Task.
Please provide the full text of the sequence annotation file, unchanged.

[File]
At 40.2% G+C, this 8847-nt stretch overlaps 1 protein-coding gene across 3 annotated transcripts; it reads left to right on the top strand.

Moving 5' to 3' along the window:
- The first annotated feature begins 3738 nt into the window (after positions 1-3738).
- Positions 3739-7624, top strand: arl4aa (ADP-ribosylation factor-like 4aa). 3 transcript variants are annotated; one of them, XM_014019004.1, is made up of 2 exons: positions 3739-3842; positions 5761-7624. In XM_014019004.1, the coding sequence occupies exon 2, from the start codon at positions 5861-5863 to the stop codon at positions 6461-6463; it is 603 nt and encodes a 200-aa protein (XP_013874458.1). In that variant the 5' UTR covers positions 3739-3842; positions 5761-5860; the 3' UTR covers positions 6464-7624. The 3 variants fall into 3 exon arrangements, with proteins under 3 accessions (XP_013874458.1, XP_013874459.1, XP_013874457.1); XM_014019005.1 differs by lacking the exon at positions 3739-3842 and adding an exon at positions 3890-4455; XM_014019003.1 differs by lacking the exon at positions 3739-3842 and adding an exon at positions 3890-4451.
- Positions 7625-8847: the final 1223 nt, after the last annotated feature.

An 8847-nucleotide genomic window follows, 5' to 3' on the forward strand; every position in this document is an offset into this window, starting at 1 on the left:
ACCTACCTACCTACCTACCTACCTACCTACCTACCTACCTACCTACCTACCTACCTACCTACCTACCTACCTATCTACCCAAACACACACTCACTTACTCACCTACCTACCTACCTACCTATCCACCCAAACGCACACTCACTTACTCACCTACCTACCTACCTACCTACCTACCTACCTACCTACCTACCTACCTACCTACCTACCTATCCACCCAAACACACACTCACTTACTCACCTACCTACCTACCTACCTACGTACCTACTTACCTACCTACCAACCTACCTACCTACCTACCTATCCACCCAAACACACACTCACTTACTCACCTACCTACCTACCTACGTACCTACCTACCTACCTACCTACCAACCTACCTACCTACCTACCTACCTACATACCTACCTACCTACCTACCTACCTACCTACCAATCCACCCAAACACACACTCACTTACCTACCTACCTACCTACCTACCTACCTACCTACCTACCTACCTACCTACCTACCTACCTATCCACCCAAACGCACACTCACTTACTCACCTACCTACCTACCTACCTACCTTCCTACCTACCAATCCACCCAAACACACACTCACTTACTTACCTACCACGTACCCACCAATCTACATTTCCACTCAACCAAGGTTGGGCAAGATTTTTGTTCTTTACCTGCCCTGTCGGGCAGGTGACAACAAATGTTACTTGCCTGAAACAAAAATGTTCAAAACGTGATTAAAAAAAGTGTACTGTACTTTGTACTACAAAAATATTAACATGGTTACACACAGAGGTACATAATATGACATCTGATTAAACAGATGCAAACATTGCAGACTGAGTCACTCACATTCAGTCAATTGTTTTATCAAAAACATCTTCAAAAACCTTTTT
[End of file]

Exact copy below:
At 40.2% G+C, this 8847-nt stretch overlaps 1 protein-coding gene across 3 annotated transcripts; it reads left to right on the top strand.

Moving 5' to 3' along the window:
- The first annotated feature begins 3738 nt into the window (after positions 1-3738).
- Positions 3739-7624, top strand: arl4aa (ADP-ribosylation factor-like 4aa). 3 transcript variants are annotated; one of them, XM_014019004.1, is made up of 2 exons: positions 3739-3842; positions 5761-7624. In XM_014019004.1, the coding sequence occupies exon 2, from the start codon at positions 5861-5863 to the stop codon at positions 6461-6463; it is 603 nt and encodes a 200-aa protein (XP_013874458.1). In that variant the 5' UTR covers positions 3739-3842; positions 5761-5860; the 3' UTR covers positions 6464-7624. The 3 variants fall into 3 exon arrangements, with proteins under 3 accessions (XP_013874458.1, XP_013874459.1, XP_013874457.1); XM_014019005.1 differs by lacking the exon at positions 3739-3842 and adding an exon at positions 3890-4455; XM_014019003.1 differs by lacking the exon at positions 3739-3842 and adding an exon at positions 3890-4451.
- Positions 7625-8847: the final 1223 nt, after the last annotated feature.

An 8847-nucleotide genomic window follows, 5' to 3' on the forward strand; every position in this document is an offset into this window, starting at 1 on the left:
ACCTACCTACCTACCTACCTACCTACCTACCTACCTACCTACCTACCTACCTACCTACCTACCTACCTACCTATCTACCCAAACACACACTCACTTACTCACCTACCTACCTACCTACCTATCCACCCAAACGCACACTCACTTACTCACCTACCTACCTACCTACCTACCTACCTACCTACCTACCTACCTACCTACCTACCTACCTATCCACCCAAACACACACTCACTTACTCACCTACCTACCTACCTACCTACGTACCTACTTACCTACCTACCAACCTACCTACCTACCTACCTATCCACCCAAACACACACTCACTTACTCACCTACCTACCTACCTACGTACCTACCTACCTACCTACCTACCAACCTACCTACCTACCTACCTACCTACATACCTACCTACCTACCTACCTACCTACCTACCAATCCACCCAAACACACACTCACTTACCTACCTACCTACCTACCTACCTACCTACCTACCTACCTACCTACCTACCTACCTACCTATCCACCCAAACGCACACTCACTTACTCACCTACCTACCTACCTACCTACCTTCCTACCTACCAATCCACCCAAACACACACTCACTTACTTACCTACCACGTACCCACCAATCTACATTTCCACTCAACCAAGGTTGGGCAAGATTTTTGTTCTTTACCTGCCCTGTCGGGCAGGTGACAACAAATGTTACTTGCCTGAAACAAAAATGTTCAAAACGTGATTAAAAAAAGTGTACTGTACTTTGTACTACAAAAATATTAACATGGTTACACACAGAGGTACATAATATGACATCTGATTAAACAGATGCAAACATTGCAGACTGAGTCACTCACATTCAGTCAATTGTTTTATCAAAAACATCTTCAAAAACCTTTTT